Why The Med’s owners shuttered one of Boulder’s top-rated restaurants

Making decision + moving forward in times of uncertainty: Peggy and Joe Romano get interviewed by long-time friend and fellow restaurateur Dave Query

By Tatyana Sharpton Oct 6 2020

It came as a shock this summer when Boulder’s iconic 27-year-old restaurant The Med closed its doors in the fallout of Covid-19.

The reverberations of the pandemic on Boulder small businesses continue to echo up and down Pearl Street and beyond. Among its casualties include newer outfits like Laugh-Line Comedy Club, classics such as The Med and Riffs Urban Fare and cultural touchstones like Innisfree Poetry Bookstore & Cafe.

[Read our coverage of the Boulder small business Covid-19 shutdowns]

In June, The Med, and its sister restaurants Brasserie Ten Ten and Via Perla under The Walnut Group umbrella owned by Peggy and Joe Romano, became one of the most high-profile shutdowns. The Med is a Boulder institution.

With 543 seats in The Med, Joe and Peggy know they couldn’t feasibly operate the space with only the required 50-person max allowance. The pair decided to focus on Via Perla for take-out — which, Peggy recounts, gave them some semblance of community, since its covered patio gave people a place to come together. Unfortunately, this did not last long with Pearl Street closing for Boulder’s al fresco summer, which was “well-intended, but not well-implemented,” Joe told Boulder restaurateur Dave Query on the F Club podcast.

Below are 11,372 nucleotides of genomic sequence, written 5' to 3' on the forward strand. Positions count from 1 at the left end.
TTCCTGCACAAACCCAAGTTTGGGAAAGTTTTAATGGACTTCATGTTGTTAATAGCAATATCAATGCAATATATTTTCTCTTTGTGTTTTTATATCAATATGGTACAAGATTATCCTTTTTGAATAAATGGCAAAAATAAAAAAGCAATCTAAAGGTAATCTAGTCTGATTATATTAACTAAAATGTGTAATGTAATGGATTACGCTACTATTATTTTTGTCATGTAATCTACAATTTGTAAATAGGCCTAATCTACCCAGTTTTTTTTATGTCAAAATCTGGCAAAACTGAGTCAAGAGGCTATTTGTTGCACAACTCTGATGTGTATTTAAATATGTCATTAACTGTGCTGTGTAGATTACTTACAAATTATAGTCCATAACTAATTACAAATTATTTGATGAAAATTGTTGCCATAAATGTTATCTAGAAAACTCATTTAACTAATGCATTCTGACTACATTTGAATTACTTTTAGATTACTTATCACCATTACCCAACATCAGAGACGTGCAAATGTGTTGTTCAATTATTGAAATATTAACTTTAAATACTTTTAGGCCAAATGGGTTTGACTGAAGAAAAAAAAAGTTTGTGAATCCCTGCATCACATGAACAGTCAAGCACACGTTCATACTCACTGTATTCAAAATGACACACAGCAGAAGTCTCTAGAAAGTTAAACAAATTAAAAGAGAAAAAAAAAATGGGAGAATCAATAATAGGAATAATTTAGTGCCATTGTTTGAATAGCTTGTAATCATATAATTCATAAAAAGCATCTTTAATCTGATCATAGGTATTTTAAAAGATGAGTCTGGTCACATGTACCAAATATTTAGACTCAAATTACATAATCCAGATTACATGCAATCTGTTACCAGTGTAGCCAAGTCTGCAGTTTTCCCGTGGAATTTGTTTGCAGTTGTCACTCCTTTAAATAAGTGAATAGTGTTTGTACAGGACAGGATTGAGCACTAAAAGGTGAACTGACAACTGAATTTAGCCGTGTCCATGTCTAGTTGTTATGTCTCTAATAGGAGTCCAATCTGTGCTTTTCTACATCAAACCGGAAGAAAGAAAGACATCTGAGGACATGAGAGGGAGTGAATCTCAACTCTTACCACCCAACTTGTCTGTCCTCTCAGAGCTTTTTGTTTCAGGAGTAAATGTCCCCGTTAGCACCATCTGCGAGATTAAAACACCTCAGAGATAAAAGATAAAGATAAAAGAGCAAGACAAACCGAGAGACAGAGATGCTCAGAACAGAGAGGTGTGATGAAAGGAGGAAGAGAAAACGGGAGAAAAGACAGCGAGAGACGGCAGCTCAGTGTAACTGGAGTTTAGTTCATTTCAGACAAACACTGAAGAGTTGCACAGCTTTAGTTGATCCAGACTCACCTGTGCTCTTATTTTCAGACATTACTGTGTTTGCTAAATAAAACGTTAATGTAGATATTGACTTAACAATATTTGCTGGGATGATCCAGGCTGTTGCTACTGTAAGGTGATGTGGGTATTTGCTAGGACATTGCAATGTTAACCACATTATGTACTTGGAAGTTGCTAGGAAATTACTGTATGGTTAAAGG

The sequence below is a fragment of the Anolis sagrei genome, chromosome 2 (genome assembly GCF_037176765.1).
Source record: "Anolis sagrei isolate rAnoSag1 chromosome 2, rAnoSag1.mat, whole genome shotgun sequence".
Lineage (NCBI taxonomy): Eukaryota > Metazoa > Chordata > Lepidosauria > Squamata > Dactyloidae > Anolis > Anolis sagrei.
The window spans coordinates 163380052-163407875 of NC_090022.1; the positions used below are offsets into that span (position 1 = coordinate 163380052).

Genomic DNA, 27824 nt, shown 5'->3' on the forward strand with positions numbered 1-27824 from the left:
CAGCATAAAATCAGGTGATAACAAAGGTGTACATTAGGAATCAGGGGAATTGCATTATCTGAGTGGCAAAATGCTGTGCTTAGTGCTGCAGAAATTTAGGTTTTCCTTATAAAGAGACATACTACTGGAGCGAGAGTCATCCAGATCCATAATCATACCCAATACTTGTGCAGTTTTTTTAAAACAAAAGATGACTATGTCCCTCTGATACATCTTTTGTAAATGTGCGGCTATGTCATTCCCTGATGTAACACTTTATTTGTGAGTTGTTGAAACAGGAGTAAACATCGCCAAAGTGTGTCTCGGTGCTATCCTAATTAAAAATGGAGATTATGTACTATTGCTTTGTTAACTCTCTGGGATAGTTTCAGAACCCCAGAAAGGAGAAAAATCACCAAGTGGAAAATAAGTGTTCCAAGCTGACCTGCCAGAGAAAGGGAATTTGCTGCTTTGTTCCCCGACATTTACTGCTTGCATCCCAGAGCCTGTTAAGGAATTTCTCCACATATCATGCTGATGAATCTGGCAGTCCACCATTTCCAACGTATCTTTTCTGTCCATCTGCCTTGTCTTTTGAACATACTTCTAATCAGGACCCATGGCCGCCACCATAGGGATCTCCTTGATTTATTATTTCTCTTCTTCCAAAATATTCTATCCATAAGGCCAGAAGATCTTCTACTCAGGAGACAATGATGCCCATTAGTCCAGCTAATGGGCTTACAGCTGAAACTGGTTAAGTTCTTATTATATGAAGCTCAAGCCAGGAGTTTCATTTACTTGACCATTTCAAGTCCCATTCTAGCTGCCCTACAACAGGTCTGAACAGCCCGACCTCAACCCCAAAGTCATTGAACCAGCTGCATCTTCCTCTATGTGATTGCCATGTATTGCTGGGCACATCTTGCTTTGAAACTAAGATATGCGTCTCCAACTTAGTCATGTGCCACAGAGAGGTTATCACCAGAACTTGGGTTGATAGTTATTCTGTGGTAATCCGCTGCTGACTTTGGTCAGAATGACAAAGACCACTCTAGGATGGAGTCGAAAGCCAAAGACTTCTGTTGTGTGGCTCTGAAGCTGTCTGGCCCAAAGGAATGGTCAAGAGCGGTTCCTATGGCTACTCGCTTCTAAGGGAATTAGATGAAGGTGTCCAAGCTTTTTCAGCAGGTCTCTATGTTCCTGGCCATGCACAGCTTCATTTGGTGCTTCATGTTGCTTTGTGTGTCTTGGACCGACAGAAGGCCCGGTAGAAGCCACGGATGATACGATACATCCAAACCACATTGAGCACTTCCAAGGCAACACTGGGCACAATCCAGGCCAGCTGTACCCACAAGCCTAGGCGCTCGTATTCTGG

Joe and Peggy Romano. Image via Big Red F.

When the guidelines changed and restaurants could seat 50 percent of their capacity, this created further dilemma for the Walnut Restaurant Group, who needed at least 80 percent occupancy to break even. After spending nearly $740,000 to keep operations up for the initial eight or nine weeks (without using any Paycheck Protection Plan money), Peggy and Joe realized it had come time to call a time out.

For both Peggy and Joe, the heart of the dining industry lay in the personal moments of connection and the experience, and without that — and all of the state and federal guidelines and regulations — it wasn’t the same. “Do you want to take your life savings and have them disappear while doing something you don’t love anymore?” asked Peggy.

With no foreseeable return-to-norm in sight, Peggy and Joe agreed that the most feasible thing to do, unfortunately, would be to close. The pair told Query that they are currently in the process of selling The Med and its second floor offices, and have people looking at both Brasserie Ten Ten and Via Perla.

However, there’s a possibility, they said, that they may reopen one of the restaurants if they don’t sell.

Header Image: Joe and Peggy Romano. Image: Tim Romano